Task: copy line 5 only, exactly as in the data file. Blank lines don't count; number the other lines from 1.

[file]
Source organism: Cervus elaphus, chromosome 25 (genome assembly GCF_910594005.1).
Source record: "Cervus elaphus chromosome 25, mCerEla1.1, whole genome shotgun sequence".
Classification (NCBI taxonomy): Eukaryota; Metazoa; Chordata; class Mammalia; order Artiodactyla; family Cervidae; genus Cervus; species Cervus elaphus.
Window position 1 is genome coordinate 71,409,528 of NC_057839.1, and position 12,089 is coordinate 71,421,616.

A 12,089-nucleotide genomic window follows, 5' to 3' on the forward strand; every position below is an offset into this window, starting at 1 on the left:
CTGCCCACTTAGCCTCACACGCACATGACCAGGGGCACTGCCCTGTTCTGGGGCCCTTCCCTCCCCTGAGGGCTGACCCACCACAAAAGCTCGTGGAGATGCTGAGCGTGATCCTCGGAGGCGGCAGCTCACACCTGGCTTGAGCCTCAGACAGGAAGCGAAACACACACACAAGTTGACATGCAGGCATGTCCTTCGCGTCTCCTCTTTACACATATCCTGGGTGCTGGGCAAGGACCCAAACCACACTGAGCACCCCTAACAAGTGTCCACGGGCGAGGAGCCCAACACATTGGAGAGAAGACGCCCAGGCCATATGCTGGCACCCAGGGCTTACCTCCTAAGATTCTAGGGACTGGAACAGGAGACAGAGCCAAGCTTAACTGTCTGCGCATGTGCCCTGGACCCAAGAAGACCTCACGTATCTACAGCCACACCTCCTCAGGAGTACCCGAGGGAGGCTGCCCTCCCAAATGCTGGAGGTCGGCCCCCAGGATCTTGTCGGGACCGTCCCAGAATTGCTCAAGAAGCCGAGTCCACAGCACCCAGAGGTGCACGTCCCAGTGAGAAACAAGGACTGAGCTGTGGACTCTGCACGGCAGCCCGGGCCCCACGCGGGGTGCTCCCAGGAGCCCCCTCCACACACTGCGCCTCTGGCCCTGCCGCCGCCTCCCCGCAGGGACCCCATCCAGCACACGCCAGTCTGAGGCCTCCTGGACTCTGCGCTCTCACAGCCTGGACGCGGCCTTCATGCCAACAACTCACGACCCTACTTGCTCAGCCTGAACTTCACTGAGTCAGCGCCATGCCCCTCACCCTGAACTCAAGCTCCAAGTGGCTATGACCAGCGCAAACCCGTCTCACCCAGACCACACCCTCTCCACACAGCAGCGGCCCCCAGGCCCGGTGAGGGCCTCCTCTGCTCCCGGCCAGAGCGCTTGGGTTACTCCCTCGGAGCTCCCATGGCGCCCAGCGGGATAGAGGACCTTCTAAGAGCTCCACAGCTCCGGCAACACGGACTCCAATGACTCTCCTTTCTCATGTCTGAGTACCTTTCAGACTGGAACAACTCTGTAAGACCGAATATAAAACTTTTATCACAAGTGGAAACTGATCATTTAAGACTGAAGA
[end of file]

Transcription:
A 12,089-nucleotide genomic window follows, 5' to 3' on the forward strand; every position below is an offset into this window, starting at 1 on the left: